— At the same time, and also at the National Press Club, Notre Dame announced that the Global Adaptation Index (GAIN) will relocate to South Bend, Indiana, to share quarters with Notre Dame’s Environmental Change Initiative, where it will become ND-GAIN. (The club’s calendar does not show events sponsored by outside groups until the week of the event; to avoid conflicts, it pays to check what else is scheduled there that day.)
— After co-sponsoring a panel on climate finance at Friends of the Earth that morning, The Institute for Policy Studies hosted its own celebration for the 2013 Goldman Environmental Prize winners at “Busboys and Poets,” a D.C. restaurant-bookstore.
- On Friday, April 19, Rights and Resources Initiative hosted another 2013 Goldman Environmental Prize event, with Aleta Baun, at the Georgetown Inn.
The Media as Secondary Audience
Target audiences for these events varied. CPI wanted to reach policymakers. For IPS and R&RI, the events offered opportunities for staff and colleagues in the broader environmental community to engage with environmental issues elsewhere. The celebrations organized by the Goldman and Tyler committees were aimed at broader constituencies.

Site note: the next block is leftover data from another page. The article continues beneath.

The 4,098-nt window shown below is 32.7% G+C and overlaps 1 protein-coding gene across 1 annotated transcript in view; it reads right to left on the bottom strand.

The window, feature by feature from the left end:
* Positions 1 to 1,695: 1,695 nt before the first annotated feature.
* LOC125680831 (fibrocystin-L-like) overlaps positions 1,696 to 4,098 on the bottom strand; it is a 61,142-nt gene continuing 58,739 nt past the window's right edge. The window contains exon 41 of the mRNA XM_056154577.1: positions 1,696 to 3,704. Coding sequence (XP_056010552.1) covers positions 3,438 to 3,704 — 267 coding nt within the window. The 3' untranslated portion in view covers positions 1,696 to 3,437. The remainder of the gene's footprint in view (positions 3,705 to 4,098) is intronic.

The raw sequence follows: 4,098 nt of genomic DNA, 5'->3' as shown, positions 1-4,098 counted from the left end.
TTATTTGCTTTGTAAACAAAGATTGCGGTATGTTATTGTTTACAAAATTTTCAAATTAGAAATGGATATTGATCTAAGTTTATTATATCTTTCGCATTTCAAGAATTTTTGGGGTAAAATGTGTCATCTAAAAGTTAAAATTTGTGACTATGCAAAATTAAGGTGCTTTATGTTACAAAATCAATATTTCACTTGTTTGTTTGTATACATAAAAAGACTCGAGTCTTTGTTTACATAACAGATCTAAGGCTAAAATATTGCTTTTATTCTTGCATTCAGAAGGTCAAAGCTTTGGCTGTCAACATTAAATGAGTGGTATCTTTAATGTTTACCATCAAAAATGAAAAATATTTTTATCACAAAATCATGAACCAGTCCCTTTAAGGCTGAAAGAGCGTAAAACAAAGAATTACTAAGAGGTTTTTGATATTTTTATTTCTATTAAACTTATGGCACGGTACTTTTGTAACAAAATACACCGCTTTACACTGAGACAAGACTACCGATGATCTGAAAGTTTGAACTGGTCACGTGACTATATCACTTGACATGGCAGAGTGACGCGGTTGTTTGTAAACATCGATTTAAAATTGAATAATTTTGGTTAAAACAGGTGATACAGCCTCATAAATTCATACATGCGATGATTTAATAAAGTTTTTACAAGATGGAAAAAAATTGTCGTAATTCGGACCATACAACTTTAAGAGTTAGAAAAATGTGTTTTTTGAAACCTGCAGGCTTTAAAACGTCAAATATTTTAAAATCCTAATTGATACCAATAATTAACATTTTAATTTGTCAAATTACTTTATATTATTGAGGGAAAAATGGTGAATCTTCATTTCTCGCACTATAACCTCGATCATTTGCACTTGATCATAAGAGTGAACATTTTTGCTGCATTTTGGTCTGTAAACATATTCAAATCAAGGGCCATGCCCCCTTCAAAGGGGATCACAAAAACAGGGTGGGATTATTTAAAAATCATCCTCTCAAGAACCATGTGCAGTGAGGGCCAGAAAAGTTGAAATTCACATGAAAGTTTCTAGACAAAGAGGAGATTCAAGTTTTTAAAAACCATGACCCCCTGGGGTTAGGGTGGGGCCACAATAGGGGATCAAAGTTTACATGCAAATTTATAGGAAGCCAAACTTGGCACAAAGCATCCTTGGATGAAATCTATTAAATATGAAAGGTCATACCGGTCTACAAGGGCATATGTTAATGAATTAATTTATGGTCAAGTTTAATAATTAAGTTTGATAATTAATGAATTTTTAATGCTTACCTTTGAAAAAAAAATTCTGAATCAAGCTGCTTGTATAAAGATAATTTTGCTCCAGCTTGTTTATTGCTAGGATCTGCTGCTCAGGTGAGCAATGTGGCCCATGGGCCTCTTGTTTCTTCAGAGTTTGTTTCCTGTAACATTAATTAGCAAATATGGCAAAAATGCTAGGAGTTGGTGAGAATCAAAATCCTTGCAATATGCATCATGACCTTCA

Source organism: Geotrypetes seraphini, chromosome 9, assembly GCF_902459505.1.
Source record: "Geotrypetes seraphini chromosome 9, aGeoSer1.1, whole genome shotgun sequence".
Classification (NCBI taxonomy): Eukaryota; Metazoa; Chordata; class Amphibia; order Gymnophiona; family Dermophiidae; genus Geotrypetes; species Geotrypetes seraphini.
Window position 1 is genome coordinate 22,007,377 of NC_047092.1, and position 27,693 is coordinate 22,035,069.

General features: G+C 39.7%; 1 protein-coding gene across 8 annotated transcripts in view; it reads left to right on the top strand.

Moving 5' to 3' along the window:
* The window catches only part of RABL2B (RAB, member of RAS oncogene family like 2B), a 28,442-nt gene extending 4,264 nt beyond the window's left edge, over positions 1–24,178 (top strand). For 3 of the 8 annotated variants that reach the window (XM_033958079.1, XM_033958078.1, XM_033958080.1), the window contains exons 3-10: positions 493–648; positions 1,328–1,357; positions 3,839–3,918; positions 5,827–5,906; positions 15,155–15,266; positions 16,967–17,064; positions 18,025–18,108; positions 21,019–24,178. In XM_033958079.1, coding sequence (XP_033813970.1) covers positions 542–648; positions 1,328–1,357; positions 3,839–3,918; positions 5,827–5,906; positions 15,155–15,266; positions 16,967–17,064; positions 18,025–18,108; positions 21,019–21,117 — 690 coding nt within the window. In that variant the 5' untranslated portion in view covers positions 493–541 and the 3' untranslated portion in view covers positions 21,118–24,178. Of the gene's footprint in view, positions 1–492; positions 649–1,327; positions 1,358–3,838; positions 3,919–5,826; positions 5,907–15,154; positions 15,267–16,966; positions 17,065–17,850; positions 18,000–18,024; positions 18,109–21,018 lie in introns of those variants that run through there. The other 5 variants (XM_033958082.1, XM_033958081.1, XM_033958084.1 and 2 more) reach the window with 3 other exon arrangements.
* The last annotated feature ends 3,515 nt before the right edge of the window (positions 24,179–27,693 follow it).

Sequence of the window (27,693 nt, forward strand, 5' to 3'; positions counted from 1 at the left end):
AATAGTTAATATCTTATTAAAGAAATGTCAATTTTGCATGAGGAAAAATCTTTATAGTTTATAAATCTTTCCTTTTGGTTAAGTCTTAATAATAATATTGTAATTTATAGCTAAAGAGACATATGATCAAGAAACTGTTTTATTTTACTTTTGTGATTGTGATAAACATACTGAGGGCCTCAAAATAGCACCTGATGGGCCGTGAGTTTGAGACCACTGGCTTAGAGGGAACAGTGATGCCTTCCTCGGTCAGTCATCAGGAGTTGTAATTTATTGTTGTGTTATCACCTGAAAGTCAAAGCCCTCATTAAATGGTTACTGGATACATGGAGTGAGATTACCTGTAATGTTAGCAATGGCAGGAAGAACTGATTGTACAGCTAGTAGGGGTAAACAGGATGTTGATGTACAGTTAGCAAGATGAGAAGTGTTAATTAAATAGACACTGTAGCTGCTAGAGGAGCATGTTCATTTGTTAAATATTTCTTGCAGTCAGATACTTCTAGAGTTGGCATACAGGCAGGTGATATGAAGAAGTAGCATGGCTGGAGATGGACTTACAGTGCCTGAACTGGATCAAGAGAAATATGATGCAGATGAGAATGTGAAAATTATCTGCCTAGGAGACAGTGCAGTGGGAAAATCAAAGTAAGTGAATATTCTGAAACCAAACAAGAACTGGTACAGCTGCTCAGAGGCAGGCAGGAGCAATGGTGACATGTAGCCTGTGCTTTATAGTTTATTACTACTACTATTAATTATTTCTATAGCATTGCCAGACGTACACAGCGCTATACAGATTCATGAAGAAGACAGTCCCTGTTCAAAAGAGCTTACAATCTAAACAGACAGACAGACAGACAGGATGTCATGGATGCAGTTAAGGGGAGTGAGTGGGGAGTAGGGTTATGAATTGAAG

Of the seven events listed above, the Notre Dame briefing at the National Press Club was the one most explicitly aimed at media. Most organizations, however, try to ensure that media are also aware of their events. The 2013 Goldman Environmental Prize Winners, for instance, were profiled in an attractive press kit, as was the 2013 Tyler Laureate, Diana H. Wall, for whom a website had been created, with a downloadable press release.
To sum up: In the same week, several organizations addressed environmental issues in public settings, in part to reach a broader public through media. Searches on these events at Lexis-Nexis, however, indicate only scant coverage, chiefly listings by calendar services (e.g. AP Planner or DC Daybook), reports by specialized news and public relations services (e.g. PR newswire, Greenwire, States News), or website posts (Huffington).
In 2011 and 2012, The New York Times and The Washington Post had both published stories and/or photo-essays on the Goldman Environmental Prize winners just after the awards were announced. So far this year, the only notice given to any winner by either paper has been a London-datelined Times piece on the Iraqi winner, Azzam Alwash, by Erica Gies, a piece originally published in the International Herald Tribune.